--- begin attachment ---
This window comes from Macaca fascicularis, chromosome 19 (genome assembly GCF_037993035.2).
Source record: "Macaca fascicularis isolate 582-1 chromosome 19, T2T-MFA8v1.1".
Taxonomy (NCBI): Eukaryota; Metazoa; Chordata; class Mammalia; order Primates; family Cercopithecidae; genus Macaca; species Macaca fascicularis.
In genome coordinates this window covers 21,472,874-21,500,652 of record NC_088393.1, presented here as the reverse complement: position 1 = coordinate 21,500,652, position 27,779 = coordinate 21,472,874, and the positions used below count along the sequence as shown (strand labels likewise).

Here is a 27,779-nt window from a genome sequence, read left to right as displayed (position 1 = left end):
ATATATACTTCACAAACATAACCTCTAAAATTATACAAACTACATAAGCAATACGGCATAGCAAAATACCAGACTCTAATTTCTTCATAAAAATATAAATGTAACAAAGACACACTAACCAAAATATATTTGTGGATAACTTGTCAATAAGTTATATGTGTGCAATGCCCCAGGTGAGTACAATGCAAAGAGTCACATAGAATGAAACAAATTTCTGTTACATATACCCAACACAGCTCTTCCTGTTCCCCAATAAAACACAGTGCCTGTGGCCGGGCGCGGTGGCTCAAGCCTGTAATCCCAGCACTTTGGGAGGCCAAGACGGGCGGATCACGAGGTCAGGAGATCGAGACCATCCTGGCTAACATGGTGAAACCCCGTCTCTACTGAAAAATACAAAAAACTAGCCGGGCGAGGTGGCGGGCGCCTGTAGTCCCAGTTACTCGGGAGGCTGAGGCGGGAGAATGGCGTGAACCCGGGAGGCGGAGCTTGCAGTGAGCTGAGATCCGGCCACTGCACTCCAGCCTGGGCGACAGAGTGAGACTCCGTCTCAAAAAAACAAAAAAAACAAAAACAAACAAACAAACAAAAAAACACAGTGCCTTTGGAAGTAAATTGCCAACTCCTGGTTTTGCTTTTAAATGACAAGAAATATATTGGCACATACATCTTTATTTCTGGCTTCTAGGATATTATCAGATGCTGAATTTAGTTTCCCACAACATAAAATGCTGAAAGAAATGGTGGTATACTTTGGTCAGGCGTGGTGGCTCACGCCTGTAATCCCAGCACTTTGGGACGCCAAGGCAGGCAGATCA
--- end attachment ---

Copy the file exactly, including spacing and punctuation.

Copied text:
This window comes from Macaca fascicularis, chromosome 19 (genome assembly GCF_037993035.2).
Source record: "Macaca fascicularis isolate 582-1 chromosome 19, T2T-MFA8v1.1".
Taxonomy (NCBI): Eukaryota; Metazoa; Chordata; class Mammalia; order Primates; family Cercopithecidae; genus Macaca; species Macaca fascicularis.
In genome coordinates this window covers 21,472,874-21,500,652 of record NC_088393.1, presented here as the reverse complement: position 1 = coordinate 21,500,652, position 27,779 = coordinate 21,472,874, and the positions used below count along the sequence as shown (strand labels likewise).

Here is a 27,779-nt window from a genome sequence, read left to right as displayed (position 1 = left end):
ATATATACTTCACAAACATAACCTCTAAAATTATACAAACTACATAAGCAATACGGCATAGCAAAATACCAGACTCTAATTTCTTCATAAAAATATAAATGTAACAAAGACACACTAACCAAAATATATTTGTGGATAACTTGTCAATAAGTTATATGTGTGCAATGCCCCAGGTGAGTACAATGCAAAGAGTCACATAGAATGAAACAAATTTCTGTTACATATACCCAACACAGCTCTTCCTGTTCCCCAATAAAACACAGTGCCTGTGGCCGGGCGCGGTGGCTCAAGCCTGTAATCCCAGCACTTTGGGAGGCCAAGACGGGCGGATCACGAGGTCAGGAGATCGAGACCATCCTGGCTAACATGGTGAAACCCCGTCTCTACTGAAAAATACAAAAAACTAGCCGGGCGAGGTGGCGGGCGCCTGTAGTCCCAGTTACTCGGGAGGCTGAGGCGGGAGAATGGCGTGAACCCGGGAGGCGGAGCTTGCAGTGAGCTGAGATCCGGCCACTGCACTCCAGCCTGGGCGACAGAGTGAGACTCCGTCTCAAAAAAACAAAAAAAACAAAAACAAACAAACAAACAAAAAAACACAGTGCCTTTGGAAGTAAATTGCCAACTCCTGGTTTTGCTTTTAAATGACAAGAAATATATTGGCACATACATCTTTATTTCTGGCTTCTAGGATATTATCAGATGCTGAATTTAGTTTCCCACAACATAAAATGCTGAAAGAAATGGTGGTATACTTTGGTCAGGCGTGGTGGCTCACGCCTGTAATCCCAGCACTTTGGGACGCCAAGGCAGGCAGATCA